A bug is obvious: something broken in the code (or design) that needs fixing. It’s not a new feature, but a fix for something that is currently live and broken.
Technical debt is like a bug, but not quite. It’s something in a codebase that isn’t broken per se, but is less-than-ideal. Perhaps, in a rush to get a feature live, you hard-coded some values that should be dynamic. You know that you need to go back and tidy these things up, but they’re not necessarily bugs.
I’ve written about hacks—and how they’re inevitable—before, and these are exactly the kinds of thing we mean when we talk about tech debt.
Blocked cards are ones which are held up—or blocked—by other cards on the board. Perhaps we have have a feature/improvement card entitled Case studies which is a task to design and display some testimonials and case studies on your client’s marketing site. You might also have a content/copy card entitled Get client logos which is a task to get assets and content from the client. You can’t design and/or build the case studies section until the client has provided you with the content, so the Case studies card is blocked by the Get client logos card.
The Design label, as I’m sure you can imagine, is any task that requires design work. As I mentioned before, this does cast a very wide net, so this might include IA, UX, UI, illustration, preparing assets, etc.
Similarly, the Dev label is a pretty broad category. This could cover Ops, front-end development, DB architecture, etc. Your mileage may vary, but this seems to work just fine on the projects I’ve been working on.
Assigning members to cards shows you who is—or should be—working on a particular task. It is not uncommon for a card to have a number of labels and members attached to it: perhaps Jenna and Steve are a developer and designer working together on the landing page.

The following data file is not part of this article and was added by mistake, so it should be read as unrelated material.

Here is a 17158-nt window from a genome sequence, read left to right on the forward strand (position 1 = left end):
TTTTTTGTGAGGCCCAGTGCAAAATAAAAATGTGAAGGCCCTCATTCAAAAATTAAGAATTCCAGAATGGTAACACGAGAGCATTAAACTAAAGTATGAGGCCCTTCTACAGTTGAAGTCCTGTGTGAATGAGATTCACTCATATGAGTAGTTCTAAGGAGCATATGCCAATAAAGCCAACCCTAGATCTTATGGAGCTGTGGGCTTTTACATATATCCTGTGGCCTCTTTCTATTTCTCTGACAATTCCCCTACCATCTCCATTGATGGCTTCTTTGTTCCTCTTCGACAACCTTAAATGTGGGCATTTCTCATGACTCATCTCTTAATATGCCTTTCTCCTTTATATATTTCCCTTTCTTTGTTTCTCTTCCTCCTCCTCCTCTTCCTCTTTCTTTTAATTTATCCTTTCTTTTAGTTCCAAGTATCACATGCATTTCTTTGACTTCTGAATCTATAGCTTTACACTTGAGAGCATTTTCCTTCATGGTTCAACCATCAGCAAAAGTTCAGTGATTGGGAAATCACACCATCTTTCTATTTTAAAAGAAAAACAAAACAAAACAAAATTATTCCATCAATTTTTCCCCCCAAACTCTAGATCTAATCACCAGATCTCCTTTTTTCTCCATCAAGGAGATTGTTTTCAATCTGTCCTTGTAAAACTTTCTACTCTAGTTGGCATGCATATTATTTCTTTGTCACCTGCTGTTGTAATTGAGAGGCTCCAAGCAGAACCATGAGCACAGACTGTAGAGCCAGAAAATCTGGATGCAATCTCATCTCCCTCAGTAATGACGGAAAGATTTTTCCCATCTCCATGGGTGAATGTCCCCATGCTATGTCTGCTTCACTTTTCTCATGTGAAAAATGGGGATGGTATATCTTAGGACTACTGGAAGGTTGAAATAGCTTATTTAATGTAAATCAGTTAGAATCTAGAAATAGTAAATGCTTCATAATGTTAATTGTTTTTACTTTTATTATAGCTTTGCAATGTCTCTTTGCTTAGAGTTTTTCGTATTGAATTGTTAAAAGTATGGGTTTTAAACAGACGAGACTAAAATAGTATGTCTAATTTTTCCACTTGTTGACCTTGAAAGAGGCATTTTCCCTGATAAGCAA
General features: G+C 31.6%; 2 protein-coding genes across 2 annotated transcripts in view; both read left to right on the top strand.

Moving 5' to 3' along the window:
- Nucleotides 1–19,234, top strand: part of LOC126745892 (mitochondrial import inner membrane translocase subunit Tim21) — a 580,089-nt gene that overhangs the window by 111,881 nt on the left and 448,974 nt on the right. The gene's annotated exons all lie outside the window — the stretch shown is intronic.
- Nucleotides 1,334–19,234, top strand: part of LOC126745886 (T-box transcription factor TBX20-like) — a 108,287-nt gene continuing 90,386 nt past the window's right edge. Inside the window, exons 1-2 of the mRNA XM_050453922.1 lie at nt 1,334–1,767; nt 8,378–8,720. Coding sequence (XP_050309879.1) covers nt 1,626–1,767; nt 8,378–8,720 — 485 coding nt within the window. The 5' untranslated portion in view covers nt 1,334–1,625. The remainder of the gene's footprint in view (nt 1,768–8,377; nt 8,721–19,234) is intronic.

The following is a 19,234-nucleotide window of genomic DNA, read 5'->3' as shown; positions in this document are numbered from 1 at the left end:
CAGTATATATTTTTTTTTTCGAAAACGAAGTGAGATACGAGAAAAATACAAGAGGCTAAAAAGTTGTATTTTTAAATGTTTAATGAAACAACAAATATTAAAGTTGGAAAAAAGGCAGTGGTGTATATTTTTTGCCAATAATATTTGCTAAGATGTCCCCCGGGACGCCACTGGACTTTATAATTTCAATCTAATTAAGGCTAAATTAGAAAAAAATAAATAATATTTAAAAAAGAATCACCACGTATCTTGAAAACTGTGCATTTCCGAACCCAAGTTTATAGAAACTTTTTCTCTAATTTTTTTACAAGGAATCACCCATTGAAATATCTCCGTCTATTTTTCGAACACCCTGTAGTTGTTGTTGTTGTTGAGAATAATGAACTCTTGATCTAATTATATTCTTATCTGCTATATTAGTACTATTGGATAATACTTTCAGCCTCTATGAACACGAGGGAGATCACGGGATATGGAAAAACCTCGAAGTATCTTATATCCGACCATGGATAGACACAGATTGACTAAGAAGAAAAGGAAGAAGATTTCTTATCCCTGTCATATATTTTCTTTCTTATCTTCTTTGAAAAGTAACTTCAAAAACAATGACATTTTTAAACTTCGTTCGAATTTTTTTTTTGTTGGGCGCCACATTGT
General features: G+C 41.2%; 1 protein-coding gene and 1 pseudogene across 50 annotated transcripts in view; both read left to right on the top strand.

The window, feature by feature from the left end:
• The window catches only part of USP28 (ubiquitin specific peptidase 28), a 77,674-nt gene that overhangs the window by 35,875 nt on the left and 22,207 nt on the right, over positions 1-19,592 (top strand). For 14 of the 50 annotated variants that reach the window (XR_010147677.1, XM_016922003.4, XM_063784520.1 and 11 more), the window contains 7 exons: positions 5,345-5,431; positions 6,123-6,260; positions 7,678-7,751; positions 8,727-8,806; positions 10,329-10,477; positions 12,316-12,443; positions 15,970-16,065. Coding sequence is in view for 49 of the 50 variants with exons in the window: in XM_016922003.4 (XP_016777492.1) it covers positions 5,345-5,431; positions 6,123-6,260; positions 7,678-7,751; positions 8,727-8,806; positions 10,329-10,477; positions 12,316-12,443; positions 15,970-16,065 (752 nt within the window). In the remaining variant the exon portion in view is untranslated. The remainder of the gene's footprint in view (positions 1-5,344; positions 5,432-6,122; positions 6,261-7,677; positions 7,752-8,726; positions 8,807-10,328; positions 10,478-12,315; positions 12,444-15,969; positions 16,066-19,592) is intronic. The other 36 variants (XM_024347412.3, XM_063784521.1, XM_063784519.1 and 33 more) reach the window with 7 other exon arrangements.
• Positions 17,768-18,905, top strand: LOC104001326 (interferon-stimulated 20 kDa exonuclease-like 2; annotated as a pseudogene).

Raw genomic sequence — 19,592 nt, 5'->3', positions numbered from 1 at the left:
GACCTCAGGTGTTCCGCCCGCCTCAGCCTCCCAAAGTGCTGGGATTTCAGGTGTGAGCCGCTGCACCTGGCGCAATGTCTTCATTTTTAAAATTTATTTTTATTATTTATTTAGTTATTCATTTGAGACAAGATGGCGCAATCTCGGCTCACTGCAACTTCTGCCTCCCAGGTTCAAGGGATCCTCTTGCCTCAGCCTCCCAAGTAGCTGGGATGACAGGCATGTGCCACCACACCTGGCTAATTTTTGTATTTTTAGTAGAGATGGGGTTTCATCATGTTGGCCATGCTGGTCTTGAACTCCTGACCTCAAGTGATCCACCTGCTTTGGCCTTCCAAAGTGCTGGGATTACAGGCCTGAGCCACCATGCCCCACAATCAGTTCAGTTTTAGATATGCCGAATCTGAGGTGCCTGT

Assigning people to cards lets them know what they need to be aware of, and also lets the rest of the team know what everyone else is up to at a glance.
The beauty of a Kanban board—aside from their excellent way of organising things—is that they are easily read at a glance. A Kanban board gives a great visual overview of the state and health of a project without having to read or research a single thing. Is there a mass of cards piling up in Implementation done? Perhaps your Product Owner needs a hand UATing stuff, or you need more test engineers. A load of red labels on the board? Perhaps you need to write more tests to avoid bugs. One person’s avatar appearing more than anyone else’s? Perhaps you need to try and lighten their workload.
A well-managed board allows you to spot bottlenecks in your process, and gauge the state of a project very, very quickly.
The beauty of Trello, which a physical board cannot provide, is that it can be filtered. This means you can choose to view all design bugs assigned to Jane, or all dev bugs across the entire project, or all outstanding content issues. This really is a great feature for Project Managers/Product Owners/Scrum Masters, but also for individuals to find out what their current workload is like. For example, if I have a spare half-an-hour, I might filter to find all tech debt tasks assigned to me in order to see if I can find anything that I could quickly refactor.
This is just my setup, and only the parts of it that are general enough to share. There are some more specific things I do, but they’re too detailed to be of any use in this post.
As with anything, your mileage may vary: you might have a completely different setup that works perfectly for you already, or you might find little value in a Product label, for example, but the beauty of Trello—and agile as a broader concept—is that you can shape it to fit your needs.
I hope this article has proved useful for some, and that you can take it and extend it for your own work.
Agile and process is something I’m really, really enjoying working on with my clients at the moment, so if you feel like you could use some help then please do get in touch with me—I’d love to work together on this kind of stuff.
Hi there, I’m Harry. I am an award-winning Consultant Front-end Architect, designer, developer, writer and speaker from the UK. I write, tweet, speak and share code about authoring and scaling CSS for big websites. You can hire me.
I am available for hire to consult, advise, and develop with passionate product teams across the globe.
I specialise in large, product-based projects where performance and CSS scalability and maintainability are paramount.